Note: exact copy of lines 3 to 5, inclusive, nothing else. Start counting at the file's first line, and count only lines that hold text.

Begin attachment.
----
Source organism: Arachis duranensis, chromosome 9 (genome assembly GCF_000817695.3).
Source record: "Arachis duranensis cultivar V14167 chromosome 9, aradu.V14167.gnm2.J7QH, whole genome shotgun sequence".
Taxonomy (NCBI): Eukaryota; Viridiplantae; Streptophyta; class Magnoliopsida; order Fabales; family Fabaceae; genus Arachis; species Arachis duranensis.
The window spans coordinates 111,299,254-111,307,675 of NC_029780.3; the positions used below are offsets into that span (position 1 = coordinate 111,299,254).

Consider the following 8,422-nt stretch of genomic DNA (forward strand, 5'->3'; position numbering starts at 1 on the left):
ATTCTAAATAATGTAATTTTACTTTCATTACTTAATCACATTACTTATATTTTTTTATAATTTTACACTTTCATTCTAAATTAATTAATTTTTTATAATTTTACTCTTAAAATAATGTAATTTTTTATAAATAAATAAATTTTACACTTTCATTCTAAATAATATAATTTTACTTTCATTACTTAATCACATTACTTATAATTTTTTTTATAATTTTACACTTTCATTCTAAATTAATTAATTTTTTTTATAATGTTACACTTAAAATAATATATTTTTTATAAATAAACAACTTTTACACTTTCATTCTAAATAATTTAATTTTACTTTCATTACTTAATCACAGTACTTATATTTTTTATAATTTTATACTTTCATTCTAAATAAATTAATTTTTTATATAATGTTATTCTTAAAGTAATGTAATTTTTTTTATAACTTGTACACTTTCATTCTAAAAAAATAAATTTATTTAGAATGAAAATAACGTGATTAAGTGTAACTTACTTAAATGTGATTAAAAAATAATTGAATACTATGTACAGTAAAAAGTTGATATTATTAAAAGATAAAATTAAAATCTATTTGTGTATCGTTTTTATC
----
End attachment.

Taxonomy (NCBI): Eukaryota; Viridiplantae; Streptophyta; class Magnoliopsida; order Fabales; family Fabaceae; genus Arachis; species Arachis duranensis.
The window spans coordinates 111,299,254-111,307,675 of NC_029780.3; the positions used below are offsets into that span (position 1 = coordinate 111,299,254).

Consider the following 8,422-nt stretch of genomic DNA (forward strand, 5'->3'; position numbering starts at 1 on the left):